Wild Honey from the Moon
What would a mother do for her child? In this poignant and adventurous tale, Mother Shrew goes beyond the ends of the earth—to the moon—to fetch some wild honey for her son, who is sick at home. With cozy illustrations and just enough suspense for little listeners, this story will enchant children and their parents alike.
In an epic adventure like no other, an unflappable mother will stop at nothing to find a cure for her ailing young son — even if it means traveling to the moon itself.
“Where are you going?”
“To the moon. A quick trip.”
“But you can’t fly.”
“Darling, I am your mother,” she said, and gave him one last kiss.
On a cold winter’s eve, deep in the woods, a mother shrew frets about her sick young son. His head is cold and his feet are hot, and there is only one thing that can cure him: wild honey from the moon. Mother Shrew does not stop to wonder how she will make such an impossible journey. Instead, she grabs her trusty red umbrella, gives her darling son a kiss, and sets out into the unknown. Along the way, Mother Shrew encounters one obstacle after another, from a malevolent owl to a herd of restless “night mares” to an island humming with angry bees. But each can prove no match for a mother on a mission. From the mind of the uniquely talented Kenneth Kraegel comes an utterly original ode to the limitlessness of maternal love.
Praise for Wild Honey from the Moon
Divided into seven heavily illustrated chapters, the story is one that will captivate contemplative and creative young readers. Caregivers may find this to be their next weeklong bedtime story and one that fanciful children will want to hear again and again. Kraegel's ink-and-watercolor illustrations are reminiscent of Sergio Ruzzier's but a bit grittier and with a darker color scheme. The surreal landscapes are appropriately unsettling, but a bright color palette keeps them from overwhelming readers.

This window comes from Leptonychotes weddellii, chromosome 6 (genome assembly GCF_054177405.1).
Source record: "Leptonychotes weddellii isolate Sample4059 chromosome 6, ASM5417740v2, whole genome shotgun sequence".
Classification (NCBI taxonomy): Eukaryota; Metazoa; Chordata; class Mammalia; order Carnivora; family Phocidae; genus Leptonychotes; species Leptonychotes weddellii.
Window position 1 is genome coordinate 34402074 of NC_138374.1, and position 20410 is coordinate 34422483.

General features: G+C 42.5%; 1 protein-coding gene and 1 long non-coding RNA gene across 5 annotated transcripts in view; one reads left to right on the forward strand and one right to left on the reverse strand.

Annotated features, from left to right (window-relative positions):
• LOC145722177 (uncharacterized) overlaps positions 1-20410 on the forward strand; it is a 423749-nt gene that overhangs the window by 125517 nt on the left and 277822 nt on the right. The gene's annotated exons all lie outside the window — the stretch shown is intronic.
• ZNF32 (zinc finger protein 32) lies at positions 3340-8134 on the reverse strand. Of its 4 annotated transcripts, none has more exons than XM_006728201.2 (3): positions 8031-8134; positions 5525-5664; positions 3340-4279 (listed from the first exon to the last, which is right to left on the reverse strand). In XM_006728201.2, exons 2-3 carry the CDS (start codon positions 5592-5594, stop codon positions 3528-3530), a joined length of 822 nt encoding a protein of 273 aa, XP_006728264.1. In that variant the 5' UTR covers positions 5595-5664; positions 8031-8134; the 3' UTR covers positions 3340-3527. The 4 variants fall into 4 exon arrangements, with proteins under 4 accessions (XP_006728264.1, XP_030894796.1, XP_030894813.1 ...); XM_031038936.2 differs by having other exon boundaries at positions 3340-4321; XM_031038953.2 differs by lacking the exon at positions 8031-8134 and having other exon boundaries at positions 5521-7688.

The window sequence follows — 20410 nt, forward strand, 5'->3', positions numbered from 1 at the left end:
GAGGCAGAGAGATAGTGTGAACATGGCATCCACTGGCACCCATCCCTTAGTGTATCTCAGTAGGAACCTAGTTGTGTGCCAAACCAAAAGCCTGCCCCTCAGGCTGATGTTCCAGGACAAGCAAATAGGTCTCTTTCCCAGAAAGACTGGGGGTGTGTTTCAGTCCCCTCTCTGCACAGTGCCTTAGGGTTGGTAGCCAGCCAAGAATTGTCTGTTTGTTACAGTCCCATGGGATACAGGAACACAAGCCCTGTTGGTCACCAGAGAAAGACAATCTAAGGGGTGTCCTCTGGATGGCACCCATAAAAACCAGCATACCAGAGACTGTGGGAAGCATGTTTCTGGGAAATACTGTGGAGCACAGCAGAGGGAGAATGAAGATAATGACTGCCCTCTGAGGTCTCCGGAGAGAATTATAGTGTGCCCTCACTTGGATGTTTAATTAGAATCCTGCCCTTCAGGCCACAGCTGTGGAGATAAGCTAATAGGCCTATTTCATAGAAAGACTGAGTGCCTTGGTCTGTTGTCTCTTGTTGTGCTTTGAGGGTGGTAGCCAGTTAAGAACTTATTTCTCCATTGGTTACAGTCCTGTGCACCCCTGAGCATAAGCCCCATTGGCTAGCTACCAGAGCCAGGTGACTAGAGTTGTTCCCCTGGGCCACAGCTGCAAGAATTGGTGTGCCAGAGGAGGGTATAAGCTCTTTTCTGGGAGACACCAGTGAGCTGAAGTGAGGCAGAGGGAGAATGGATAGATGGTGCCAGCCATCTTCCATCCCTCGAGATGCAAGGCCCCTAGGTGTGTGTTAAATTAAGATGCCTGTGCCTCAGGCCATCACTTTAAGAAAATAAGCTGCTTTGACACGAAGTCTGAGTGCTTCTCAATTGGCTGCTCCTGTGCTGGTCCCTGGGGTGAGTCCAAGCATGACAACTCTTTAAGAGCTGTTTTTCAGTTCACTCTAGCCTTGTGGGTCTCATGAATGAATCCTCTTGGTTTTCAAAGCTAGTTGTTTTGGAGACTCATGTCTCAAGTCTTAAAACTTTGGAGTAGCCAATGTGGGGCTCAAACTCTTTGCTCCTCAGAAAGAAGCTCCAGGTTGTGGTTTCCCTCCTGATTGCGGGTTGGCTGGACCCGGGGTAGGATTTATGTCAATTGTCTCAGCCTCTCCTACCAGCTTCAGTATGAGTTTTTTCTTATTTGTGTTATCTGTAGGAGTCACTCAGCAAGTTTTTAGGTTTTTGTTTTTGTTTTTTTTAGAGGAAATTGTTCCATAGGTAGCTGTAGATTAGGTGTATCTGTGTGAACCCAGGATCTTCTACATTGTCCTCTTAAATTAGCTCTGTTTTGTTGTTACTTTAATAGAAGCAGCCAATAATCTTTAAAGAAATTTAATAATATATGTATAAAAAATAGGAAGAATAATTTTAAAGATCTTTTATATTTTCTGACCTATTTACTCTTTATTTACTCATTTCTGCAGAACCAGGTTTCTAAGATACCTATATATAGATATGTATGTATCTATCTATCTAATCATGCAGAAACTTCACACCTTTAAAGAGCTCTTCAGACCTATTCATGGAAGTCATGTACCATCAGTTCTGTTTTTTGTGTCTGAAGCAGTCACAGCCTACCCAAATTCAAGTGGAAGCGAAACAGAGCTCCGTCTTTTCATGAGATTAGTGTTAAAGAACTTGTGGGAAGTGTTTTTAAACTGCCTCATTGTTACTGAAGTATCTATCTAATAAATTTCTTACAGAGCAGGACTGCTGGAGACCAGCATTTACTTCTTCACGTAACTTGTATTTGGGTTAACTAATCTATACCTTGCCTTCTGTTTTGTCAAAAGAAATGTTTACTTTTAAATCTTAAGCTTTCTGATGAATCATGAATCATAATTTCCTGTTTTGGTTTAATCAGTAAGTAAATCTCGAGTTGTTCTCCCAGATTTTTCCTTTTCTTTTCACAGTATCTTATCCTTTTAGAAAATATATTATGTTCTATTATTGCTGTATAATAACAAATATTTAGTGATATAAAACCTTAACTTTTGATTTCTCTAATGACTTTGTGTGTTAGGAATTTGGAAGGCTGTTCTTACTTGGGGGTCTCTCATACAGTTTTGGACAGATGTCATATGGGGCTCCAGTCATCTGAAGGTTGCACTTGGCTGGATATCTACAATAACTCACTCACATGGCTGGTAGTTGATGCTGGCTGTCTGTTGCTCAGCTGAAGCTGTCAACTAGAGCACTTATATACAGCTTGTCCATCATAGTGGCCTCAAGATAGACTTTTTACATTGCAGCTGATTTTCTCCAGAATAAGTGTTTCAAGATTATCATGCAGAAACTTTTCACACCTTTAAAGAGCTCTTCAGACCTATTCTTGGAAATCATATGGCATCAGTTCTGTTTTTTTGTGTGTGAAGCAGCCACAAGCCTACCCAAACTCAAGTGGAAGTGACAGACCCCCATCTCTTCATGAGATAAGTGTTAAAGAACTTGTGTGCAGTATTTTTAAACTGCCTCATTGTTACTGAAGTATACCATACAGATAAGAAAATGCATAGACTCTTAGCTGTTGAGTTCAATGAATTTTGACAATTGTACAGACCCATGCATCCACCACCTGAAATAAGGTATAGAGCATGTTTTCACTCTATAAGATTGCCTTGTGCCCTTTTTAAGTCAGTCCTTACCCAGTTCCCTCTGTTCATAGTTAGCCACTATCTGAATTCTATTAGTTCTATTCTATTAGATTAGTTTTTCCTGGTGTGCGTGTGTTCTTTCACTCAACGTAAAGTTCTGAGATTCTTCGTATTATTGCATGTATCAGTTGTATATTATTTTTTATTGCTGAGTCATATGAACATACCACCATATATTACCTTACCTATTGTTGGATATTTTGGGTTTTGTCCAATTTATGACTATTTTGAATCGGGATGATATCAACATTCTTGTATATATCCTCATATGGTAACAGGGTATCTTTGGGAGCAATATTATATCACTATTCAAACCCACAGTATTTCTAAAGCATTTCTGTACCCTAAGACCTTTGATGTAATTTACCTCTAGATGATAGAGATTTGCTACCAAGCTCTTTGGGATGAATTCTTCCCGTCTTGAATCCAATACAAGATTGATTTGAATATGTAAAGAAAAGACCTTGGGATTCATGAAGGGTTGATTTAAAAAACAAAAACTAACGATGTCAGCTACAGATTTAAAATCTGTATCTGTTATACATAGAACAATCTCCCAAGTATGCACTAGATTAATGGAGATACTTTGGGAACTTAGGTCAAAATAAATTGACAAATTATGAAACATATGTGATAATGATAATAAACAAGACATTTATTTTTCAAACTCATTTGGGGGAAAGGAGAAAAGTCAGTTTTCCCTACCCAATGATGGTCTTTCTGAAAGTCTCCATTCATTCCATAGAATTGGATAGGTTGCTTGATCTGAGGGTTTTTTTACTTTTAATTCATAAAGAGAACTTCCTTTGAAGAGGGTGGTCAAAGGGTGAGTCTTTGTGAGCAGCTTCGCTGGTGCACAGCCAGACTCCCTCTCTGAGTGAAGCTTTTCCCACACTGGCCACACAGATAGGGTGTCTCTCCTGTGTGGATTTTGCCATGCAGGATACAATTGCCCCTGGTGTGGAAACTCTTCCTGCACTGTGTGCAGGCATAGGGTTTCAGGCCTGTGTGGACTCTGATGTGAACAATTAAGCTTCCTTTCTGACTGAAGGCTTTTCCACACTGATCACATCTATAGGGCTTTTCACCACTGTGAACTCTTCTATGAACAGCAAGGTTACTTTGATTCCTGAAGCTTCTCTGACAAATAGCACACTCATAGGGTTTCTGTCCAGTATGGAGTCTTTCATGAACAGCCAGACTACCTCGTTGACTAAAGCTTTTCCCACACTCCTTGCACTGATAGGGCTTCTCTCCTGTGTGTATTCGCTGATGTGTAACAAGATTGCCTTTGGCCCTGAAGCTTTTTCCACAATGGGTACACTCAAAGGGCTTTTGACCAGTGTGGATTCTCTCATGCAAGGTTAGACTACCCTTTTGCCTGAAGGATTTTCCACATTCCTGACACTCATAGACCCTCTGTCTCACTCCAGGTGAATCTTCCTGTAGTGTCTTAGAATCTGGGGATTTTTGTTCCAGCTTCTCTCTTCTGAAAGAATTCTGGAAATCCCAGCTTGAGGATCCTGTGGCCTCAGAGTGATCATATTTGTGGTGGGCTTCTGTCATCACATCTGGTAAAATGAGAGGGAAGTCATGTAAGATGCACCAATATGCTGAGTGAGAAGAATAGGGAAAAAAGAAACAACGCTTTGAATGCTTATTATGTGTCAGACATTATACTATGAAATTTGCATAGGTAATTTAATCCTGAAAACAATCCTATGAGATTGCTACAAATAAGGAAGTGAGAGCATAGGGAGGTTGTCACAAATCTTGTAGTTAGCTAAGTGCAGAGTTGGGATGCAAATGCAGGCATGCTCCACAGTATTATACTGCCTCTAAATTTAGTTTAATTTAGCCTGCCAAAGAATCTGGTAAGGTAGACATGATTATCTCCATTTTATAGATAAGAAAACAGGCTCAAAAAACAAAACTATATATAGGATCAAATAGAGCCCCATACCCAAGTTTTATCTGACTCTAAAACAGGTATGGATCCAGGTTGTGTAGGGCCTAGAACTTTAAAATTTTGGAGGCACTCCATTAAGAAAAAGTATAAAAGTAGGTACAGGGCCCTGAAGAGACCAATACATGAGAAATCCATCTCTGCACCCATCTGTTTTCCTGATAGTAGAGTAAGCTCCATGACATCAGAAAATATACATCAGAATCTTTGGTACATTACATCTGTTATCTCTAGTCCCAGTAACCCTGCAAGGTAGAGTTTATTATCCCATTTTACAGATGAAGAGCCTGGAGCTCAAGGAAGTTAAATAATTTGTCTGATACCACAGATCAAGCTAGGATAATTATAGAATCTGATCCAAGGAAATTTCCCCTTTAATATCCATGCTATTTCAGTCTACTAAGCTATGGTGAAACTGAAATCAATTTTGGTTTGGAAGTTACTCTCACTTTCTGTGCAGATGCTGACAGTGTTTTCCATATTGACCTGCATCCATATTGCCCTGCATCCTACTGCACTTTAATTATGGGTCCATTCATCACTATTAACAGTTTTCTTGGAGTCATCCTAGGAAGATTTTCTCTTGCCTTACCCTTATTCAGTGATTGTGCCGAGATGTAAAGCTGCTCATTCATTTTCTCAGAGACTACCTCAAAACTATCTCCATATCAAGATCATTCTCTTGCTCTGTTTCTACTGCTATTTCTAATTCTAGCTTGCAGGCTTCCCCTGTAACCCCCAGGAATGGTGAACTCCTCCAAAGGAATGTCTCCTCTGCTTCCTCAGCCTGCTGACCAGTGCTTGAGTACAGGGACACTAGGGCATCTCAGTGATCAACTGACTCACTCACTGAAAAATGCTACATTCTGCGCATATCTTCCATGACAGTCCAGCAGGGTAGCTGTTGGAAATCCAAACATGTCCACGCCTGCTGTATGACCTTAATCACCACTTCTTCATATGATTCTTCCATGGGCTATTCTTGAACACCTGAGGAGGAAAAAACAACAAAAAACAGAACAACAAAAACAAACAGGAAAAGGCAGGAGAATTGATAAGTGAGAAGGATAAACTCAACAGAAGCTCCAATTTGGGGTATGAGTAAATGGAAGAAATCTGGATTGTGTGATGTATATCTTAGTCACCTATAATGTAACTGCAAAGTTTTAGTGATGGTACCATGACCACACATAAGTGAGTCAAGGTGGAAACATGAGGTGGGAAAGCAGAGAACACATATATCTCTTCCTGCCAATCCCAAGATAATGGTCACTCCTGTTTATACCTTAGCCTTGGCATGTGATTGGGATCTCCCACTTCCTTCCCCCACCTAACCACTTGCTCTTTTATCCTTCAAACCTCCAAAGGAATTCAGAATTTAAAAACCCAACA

—Kirkus Reviews (starred review)
Wild Honey from the Moon is a mother's love story... and a child's adventure to linger over happily. Put this one on the shelf next to Sam McBratney and Anita Jeram's Guess How Much I Love You and Elsa Holmelund Minarik and Maurice Sendak's Little Bear.
—Shelf Awareness for Readers (starred review)
Kraegel’s illustrations linger on tiny lines and fine textures: leaves on trees, stars in the sky, and wood grain and warmth in the Family Shrew’s tree house abode. Reassuring and warmhearted, the story celebrates a brave and loving guardian who will do anything for her child.
A lavishly-illustrated book about the bond between a mother shrew and her son, this gentle adventure story takes the reader along a magical journey to the moon and back...This could also be a good book for Mother's Day, a unit on the moon, or a compare/contrast unit with a nonfiction book about a relatively unfamiliar animal, the shrew.
—School Library Connection
Kraegel's detailed ink-and-watercolor illustrations call to mind Sergio Ruzzier and feature colorful, anthropomorphic animals engaged in a variety of activities...Arranged in seven mini-chapters, this is a fanciful acknowledgement of the limitless devotion of mothers to their offspring.
From the charming tree house community where Mother Shrew lives to the mesmerizing patterns of the Queen Bee’s garden, readers of all ages will delight in studying the intricate world Kraegel evokes. This ode to determined mothers is a solid addition to most collections, particularly where beginning chapter books are in demand.
—School Library Journal
In seven short, delightful chapters, Kenneth Kraegel (King Arthur's Very Great Grandson; Green Pants; The Song of Delphine) takes enraptured readers on an adventure they are likely to want to experience again and again...Wild Honey from the Moon is a mother's love story... and an adventure to linger happily over. Put this one on the shelf next to Sam McBratney and Anita Jeram's Guess How Much I Love You and Maurice Sendak's Little Bear.
—Shelf Awareness Pro
The ink and watercolor illustrations are rich in texture with fine filigree lining, calling up the surreal feel of Chris Van Allsburg’s work. The warmth has an appealing touch of the absurd, and kiddos who appreciated the magic of The Wind in the Willows might appreciate this moonlit tale.
—Bulletin of the Center for Children's Books